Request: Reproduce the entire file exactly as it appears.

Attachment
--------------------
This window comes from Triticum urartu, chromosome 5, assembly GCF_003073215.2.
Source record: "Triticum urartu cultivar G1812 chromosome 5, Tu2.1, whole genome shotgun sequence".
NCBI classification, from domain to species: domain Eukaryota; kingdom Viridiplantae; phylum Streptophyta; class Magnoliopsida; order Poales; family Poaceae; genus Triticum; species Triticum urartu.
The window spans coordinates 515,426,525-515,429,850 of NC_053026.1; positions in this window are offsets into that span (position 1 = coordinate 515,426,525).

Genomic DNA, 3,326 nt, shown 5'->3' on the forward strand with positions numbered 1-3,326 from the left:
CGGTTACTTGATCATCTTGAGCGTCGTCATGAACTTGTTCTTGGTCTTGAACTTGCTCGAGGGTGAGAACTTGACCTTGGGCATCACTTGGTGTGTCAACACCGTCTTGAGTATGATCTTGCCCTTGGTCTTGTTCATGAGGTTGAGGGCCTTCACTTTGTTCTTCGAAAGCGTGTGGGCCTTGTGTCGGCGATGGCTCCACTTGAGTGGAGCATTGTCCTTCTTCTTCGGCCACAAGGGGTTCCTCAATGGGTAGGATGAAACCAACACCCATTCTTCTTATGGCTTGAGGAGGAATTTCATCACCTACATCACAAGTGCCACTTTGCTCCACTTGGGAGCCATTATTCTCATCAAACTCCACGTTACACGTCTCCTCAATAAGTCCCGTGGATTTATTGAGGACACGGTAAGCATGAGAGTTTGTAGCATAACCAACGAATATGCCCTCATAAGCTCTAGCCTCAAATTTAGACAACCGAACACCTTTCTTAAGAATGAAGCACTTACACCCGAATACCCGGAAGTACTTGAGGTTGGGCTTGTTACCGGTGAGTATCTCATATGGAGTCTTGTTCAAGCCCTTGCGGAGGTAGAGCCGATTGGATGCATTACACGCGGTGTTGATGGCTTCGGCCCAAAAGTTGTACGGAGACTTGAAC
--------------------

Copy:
This window comes from Triticum urartu, chromosome 5, assembly GCF_003073215.2.
Source record: "Triticum urartu cultivar G1812 chromosome 5, Tu2.1, whole genome shotgun sequence".
NCBI classification, from domain to species: domain Eukaryota; kingdom Viridiplantae; phylum Streptophyta; class Magnoliopsida; order Poales; family Poaceae; genus Triticum; species Triticum urartu.
The window spans coordinates 515,426,525-515,429,850 of NC_053026.1; positions in this window are offsets into that span (position 1 = coordinate 515,426,525).

Genomic DNA, 3,326 nt, shown 5'->3' on the forward strand with positions numbered 1-3,326 from the left:
CGGTTACTTGATCATCTTGAGCGTCGTCATGAACTTGTTCTTGGTCTTGAACTTGCTCGAGGGTGAGAACTTGACCTTGGGCATCACTTGGTGTGTCAACACCGTCTTGAGTATGATCTTGCCCTTGGTCTTGTTCATGAGGTTGAGGGCCTTCACTTTGTTCTTCGAAAGCGTGTGGGCCTTGTGTCGGCGATGGCTCCACTTGAGTGGAGCATTGTCCTTCTTCTTCGGCCACAAGGGGTTCCTCAATGGGTAGGATGAAACCAACACCCATTCTTCTTATGGCTTGAGGAGGAATTTCATCACCTACATCACAAGTGCCACTTTGCTCCACTTGGGAGCCATTATTCTCATCAAACTCCACGTTACACGTCTCCTCAATAAGTCCCGTGGATTTATTGAGGACACGGTAAGCATGAGAGTTTGTAGCATAACCAACGAATATGCCCTCATAAGCTCTAGCCTCAAATTTAGACAACCGAACACCTTTCTTAAGAATGAAGCACTTACACCCGAATACCCGGAAGTACTTGAGGTTGGGCTTGTTACCGGTGAGTATCTCATATGGAGTCTTGTTCAAGCCCTTGCGGAGGTAGAGCCGATTGGATGCATTACACGCGGTGTTGATGGCTTCGGCCCAAAAGTTGTACGGAGACTTGAAC